Jerry Lewis was a filmmaking visionary in the sixties. Besides pioneering the use of video assist on sets (and what sets they were), he launched a chain of movie theatres!
Jerry Lewis Cinemas (or The National Cinema Corporation) were franchise operations, almost like a fast-food chain business model - small screening rooms (between 100 and 350 seats) and push-button technology for both the projection and concessions. Ads for the company boasted "an entire theater can be operated by as few as two persons." and the low overhead against potential box office and concession sales were very attractive selling points.
But Lewis imposed an inviolate condition on the chain dictating only PG and G-rated fare would be screened. It was Lewis' attempt to stem what he perceived to be the tide of degeneracy in movies in the late sixties. Predictably, within a couple of years his cinema chain was starved for content. Many theatres closed and many others of course became XXX theatres, resulting in legal battles between National Cinema Corporation and its theatre owners.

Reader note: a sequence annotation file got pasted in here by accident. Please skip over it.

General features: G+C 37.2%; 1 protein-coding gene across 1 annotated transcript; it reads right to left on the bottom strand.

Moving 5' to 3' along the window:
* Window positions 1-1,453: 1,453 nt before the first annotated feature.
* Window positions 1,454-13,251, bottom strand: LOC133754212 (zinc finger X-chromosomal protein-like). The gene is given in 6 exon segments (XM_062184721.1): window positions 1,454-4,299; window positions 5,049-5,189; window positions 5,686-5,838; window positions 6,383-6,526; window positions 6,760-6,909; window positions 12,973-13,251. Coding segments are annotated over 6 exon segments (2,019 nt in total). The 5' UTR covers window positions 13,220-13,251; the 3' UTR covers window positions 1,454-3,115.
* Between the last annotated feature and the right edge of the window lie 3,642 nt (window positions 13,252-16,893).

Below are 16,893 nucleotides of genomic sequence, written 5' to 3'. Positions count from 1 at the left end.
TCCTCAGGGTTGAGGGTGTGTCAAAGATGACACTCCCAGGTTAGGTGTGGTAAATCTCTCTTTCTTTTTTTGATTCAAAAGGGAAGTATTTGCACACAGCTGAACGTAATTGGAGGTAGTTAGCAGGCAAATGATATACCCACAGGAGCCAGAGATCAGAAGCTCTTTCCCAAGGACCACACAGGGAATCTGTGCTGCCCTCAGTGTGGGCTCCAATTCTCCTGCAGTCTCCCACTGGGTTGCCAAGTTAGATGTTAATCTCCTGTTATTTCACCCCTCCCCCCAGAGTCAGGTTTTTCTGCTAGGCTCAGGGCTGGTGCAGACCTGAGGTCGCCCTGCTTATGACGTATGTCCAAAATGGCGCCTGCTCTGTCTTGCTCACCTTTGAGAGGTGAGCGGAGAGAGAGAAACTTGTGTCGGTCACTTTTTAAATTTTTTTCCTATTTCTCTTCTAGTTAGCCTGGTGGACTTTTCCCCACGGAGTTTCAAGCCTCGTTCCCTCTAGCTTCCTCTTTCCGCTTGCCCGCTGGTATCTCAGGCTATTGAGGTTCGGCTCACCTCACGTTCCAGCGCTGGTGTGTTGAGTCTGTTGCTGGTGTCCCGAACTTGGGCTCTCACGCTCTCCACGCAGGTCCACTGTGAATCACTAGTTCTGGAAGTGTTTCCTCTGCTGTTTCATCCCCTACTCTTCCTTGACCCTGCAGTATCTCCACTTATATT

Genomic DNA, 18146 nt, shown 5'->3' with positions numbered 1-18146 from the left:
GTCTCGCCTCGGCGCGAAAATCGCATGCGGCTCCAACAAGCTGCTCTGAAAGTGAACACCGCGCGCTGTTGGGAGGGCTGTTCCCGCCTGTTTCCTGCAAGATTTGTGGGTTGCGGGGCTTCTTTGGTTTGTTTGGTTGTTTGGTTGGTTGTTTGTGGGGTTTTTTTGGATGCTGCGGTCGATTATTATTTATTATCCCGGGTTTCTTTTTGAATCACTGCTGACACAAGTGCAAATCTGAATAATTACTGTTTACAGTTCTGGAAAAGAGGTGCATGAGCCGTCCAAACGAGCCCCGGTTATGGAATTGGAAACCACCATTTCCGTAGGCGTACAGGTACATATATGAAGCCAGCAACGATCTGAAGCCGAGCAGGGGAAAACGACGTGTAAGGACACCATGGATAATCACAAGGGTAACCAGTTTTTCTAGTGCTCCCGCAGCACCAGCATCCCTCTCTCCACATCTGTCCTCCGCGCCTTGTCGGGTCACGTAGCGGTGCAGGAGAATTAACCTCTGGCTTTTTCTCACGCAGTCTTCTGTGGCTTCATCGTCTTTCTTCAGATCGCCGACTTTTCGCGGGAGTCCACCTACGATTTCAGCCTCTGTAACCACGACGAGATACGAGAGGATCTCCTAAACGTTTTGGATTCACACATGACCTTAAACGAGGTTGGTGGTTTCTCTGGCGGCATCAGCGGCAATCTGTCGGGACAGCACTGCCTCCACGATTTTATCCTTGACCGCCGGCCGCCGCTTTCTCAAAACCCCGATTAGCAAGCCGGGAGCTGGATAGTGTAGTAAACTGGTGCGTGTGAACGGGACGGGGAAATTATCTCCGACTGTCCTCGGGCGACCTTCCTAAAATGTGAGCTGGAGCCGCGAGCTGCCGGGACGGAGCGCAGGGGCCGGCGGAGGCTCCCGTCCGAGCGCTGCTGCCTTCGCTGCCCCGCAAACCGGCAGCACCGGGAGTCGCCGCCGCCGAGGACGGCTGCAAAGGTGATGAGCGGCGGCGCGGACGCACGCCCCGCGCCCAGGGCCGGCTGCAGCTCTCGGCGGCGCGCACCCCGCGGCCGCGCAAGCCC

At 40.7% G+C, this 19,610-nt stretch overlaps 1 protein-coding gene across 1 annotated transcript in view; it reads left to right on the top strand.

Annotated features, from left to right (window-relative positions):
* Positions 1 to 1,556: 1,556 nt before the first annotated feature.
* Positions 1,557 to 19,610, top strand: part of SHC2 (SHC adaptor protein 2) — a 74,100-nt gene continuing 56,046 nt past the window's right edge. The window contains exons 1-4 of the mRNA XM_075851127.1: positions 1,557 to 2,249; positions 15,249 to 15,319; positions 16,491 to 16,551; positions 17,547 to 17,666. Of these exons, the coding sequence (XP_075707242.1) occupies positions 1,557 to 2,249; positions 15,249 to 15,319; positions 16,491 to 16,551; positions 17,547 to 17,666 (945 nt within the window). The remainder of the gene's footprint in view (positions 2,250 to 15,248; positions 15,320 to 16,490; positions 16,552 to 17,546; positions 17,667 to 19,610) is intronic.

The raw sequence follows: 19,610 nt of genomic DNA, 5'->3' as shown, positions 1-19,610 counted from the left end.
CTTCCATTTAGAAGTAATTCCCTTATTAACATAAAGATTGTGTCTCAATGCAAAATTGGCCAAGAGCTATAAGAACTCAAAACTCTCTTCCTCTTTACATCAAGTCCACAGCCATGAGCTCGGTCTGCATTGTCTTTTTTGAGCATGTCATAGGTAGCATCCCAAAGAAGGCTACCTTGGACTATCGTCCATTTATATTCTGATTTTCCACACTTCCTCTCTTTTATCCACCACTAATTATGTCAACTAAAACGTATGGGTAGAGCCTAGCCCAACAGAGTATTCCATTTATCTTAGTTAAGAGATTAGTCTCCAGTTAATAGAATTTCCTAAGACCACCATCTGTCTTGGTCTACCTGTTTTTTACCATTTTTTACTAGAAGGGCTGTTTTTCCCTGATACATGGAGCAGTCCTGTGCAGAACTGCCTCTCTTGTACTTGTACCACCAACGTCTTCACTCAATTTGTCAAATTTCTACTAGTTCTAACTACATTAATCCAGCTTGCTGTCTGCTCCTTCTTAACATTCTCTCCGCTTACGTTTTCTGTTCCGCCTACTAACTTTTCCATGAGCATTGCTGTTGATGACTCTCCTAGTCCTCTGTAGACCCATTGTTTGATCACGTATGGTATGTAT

I saw one of the remaining Jerry Lewis Cinemas in suburban Buffalo in 1988 - it looked shut down but it was open, showing second-run titles at discount prices.